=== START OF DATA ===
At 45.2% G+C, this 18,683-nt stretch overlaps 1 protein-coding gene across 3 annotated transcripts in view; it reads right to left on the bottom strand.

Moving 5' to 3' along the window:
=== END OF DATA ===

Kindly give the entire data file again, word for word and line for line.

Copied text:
At 45.2% G+C, this 18,683-nt stretch overlaps 1 protein-coding gene across 3 annotated transcripts in view; it reads right to left on the bottom strand.

Moving 5' to 3' along the window: